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Insidious: Chapter 2 | Review

When Less is More: Wan’s Sequel Does 2 Much

Insidious: Chapter Two James Wan PosterA follow-up to 2010’s highly entertaining old-school horror throwback Insidious seemed a tall order, yet James Wan makes a valiant attempt at bringing us a second chapter to the plight of the Lamberts, with original cast in tow. Unfortunately, Insidious: Chapter Two submits to the tired trappings of sequelitis, attempting to fill in too many holes, relate too many backstories, and remind us of too many references to the first film to properly focus on delivering the same caliber of effective scares as its predecessor. Try as they might (which is where the biggest problem lies, as nearly every aspect of the film feels like it’s trying too hard), that final, chilling gasp that echoed into the original credits cannot be recaptured; left instead are the comedic quirky flourishes to further us along.

We revisit the traumatized Lambert clan shortly after the dramatic events that ended the first film, where medium Elise Rainier (Lin Shaye) has been murdered and an evil spirit that haunted Josh (Patrick Wilson), may have latched itself onto him when he entered the Further, a zone where spirits in limbo reside. As police investigate whether or not Josh had something to do with the murder, Renai (Rose Byrne) takes the family to stay with Josh’s mother, Lorraine (Barbara Hershey). Within hours, it’s evident that the spirit world is not through with the Lambert’s, as Lorraine begins to see a wispy female ghost pacing her halls at night. And there’s something very peculiar going on with Josh. A flashback to 1986, when Elise and another medium, Carl, first fixed Josh’s childhood problem, sets up Lorraine’s resolve to return to Elise’s assistants, Specs (Leigh Whannell) and Tucker (Angus Sampson). For the first time since then, Lorraine also reaches out to Carl (Steve Coulter) for assistance. Realizing that whatever killed Elise inhabits Josh’s body, the four of them begin an investigation into the background of the malignant spirit. Meanwhile, Renai begins to be terrorized by not only the nefarious female spirit Lorraine spotted in the house, but by her increasingly violent and aggressive husband.

While a quick synopsis would seem to indicate a straightforward scenario, Wan and his screenwriter, Leigh Whannell, lose their thread of intensity in a quagmire of overly dramatic backstory. As the plot branches off into its divergent scenarios, any menace established in its opening sequences (due almost entirely to Patrick Wilson’s creepy demeanor) dissipates once Hershey and crew go off on a wild goose chase where we learn way too much about the spirit that’s terrorized Josh since childhood. The more we know, the less terrorizing this insidious spirit becomes, to the point where we even begin to psychologize the life and mind frame of this overly complicated specter. In fact, events become downright silly when their investigation leads them to an abandoned hospital where Lorraine used to work…with all the old confidential patient records conveniently accessible.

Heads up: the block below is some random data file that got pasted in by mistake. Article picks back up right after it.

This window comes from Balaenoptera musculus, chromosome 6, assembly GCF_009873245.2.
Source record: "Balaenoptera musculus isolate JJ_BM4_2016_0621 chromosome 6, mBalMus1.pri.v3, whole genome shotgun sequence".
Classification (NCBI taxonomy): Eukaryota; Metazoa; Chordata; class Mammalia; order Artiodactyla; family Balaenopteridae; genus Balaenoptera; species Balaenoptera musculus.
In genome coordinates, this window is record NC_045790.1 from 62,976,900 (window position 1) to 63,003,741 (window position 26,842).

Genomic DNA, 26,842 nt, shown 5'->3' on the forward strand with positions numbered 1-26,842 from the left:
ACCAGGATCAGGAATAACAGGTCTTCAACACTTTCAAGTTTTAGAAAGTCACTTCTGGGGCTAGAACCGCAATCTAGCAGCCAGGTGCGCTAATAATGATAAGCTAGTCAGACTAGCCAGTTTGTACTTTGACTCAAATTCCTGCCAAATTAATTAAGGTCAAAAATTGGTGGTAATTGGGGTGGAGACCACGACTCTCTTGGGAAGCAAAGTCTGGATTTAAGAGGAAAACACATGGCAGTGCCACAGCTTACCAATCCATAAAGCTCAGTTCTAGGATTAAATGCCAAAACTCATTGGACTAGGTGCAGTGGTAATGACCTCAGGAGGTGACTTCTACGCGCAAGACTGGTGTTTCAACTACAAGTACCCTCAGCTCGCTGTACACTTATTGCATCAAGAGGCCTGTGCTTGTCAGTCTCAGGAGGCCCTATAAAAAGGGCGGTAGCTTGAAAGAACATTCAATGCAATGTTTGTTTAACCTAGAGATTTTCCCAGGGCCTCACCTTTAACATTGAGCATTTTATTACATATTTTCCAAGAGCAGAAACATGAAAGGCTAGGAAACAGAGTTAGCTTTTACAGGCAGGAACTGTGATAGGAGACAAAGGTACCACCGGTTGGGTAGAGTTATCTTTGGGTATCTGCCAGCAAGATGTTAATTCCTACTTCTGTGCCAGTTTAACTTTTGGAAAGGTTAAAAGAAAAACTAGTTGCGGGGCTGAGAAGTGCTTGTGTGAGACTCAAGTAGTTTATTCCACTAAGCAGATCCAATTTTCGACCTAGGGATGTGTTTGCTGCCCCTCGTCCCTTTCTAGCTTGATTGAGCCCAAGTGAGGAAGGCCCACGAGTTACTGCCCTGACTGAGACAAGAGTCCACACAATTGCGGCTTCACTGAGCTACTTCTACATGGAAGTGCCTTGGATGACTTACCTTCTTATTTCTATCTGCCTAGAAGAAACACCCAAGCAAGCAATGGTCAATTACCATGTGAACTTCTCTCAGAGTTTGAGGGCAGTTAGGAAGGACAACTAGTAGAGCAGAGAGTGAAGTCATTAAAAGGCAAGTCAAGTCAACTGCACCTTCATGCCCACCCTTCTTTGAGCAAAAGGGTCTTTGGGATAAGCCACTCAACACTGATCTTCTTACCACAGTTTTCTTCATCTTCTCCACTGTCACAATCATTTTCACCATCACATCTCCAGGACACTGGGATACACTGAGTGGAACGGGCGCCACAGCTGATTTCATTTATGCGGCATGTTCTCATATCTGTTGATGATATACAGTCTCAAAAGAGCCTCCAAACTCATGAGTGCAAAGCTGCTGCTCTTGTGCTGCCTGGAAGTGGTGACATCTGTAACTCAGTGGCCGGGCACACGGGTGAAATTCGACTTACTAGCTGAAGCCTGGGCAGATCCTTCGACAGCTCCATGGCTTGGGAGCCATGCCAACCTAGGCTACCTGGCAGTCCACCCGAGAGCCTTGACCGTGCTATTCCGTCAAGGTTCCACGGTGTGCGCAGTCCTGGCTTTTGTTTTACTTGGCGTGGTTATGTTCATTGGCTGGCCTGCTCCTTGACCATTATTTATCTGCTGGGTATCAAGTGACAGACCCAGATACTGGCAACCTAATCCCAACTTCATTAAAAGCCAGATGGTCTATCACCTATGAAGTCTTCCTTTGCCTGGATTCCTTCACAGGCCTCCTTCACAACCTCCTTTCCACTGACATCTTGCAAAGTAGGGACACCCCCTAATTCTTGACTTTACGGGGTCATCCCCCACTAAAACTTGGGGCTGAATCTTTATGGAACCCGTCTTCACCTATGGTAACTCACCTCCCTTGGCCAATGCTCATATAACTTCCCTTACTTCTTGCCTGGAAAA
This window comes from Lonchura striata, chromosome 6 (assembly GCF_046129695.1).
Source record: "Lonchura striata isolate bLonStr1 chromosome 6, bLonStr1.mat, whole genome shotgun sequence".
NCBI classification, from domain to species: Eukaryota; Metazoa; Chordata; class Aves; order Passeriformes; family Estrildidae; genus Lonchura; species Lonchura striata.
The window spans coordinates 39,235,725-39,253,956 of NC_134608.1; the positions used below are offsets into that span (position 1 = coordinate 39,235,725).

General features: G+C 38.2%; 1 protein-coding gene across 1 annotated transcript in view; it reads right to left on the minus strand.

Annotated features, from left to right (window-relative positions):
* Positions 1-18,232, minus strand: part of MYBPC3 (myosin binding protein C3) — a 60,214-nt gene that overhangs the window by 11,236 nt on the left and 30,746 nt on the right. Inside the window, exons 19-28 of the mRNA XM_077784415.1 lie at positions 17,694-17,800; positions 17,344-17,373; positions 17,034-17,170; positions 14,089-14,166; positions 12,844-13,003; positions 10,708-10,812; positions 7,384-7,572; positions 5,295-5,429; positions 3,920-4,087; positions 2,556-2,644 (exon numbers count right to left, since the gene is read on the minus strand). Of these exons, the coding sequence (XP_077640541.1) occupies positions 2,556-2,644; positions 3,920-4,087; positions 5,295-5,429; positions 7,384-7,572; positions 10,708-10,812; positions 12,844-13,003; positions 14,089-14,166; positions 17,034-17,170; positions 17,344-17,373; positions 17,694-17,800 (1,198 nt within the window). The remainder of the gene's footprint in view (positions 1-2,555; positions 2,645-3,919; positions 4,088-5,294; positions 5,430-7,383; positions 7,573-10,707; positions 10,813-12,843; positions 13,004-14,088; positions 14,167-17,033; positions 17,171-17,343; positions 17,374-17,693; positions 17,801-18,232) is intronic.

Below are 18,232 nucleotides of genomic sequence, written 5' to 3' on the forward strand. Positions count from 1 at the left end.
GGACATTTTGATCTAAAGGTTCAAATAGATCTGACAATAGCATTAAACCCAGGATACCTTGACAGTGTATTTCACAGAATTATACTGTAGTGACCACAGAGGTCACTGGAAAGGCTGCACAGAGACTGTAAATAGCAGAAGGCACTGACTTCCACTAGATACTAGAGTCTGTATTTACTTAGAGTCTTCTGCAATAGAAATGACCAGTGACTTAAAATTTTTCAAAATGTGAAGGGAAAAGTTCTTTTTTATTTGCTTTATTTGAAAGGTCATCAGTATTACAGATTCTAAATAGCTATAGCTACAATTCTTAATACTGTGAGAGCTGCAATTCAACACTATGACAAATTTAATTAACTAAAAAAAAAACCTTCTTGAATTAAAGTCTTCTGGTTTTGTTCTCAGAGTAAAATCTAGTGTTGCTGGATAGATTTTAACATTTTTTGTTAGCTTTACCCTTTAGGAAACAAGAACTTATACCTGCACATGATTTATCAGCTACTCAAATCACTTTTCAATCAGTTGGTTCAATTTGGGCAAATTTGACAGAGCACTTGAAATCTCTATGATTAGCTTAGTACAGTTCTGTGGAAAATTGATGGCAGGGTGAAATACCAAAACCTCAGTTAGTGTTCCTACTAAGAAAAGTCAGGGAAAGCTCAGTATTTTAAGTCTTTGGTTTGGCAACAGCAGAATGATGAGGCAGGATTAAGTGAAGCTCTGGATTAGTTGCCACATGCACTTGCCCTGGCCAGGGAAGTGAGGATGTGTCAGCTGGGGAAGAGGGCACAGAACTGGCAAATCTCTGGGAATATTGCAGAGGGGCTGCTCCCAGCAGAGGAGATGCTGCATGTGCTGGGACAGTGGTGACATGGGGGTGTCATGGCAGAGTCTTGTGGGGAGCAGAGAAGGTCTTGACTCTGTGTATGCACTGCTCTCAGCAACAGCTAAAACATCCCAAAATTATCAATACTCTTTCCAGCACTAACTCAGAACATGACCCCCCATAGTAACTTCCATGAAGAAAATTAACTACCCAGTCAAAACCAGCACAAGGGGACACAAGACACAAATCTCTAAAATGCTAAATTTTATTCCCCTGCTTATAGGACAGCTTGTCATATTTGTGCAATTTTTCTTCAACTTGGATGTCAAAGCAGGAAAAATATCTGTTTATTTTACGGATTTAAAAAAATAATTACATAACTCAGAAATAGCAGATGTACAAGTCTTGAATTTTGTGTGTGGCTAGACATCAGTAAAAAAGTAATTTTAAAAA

That early 1986 flashback sequence is also problematic, as the actress playing the young Elise, Lindsay Seim, has been voiced over by Lin Shaye, which is obvious and distracting. Poor Rose Byrne is written to be even more useless this time around. Ludicrously, her teleporting eldest son induces himself into a comatose sleep whilst his possessed dad tries to tear into a locked cellar a la The Shining, just one more rushed detail into a stilted climax that leaves open the possibility of another chapter.

To its credit, Insidious: Chapter 2 is on par with the first film on a technical level. A carefully layered sound design, Wan’s use of creepy music and a score by Joseph Bishara try to lay the ground work, converging with the returning John R. Leonetti’s as cinematographer to make you wish you were being spooked, but the comic duo of Whannell and Sampson are left to steal the show.

Like many sequels that take off directly where the original film left off (the original Halloween II or Rec 2), there seems to be a need to explain and fill in all the details, which usually kills what was so scary in the first place—that which is unknown. Wan does something potentially interesting with the events of Chapter 2 that directly references some of the terrifying moments of the first film. But even as these flourishes expand the narrative potentials, they likewise reinvent our perception of the menace of the original. Perhaps there is hope for a next chapter now that the backstory of the original, insidious spirit has been divulged, and the focus can return to new territories with more mysterious, revitalized vigor.

Los Angeles based Nicholas Bell is's Chief Film Critic and covers film festivals such as Sundance, Berlin, Cannes and TIFF. He is part of the critic groups on Rotten Tomatoes, The Los Angeles Film Critics Association (LAFCA), the Online Film Critics Society (OFCS) and GALECA. His top 3 for 2021: France (Bruno Dumont), Passing (Rebecca Hall) and Nightmare Alley (Guillermo Del Toro). He was a jury member at the 2019 Cleveland International Film Festival.


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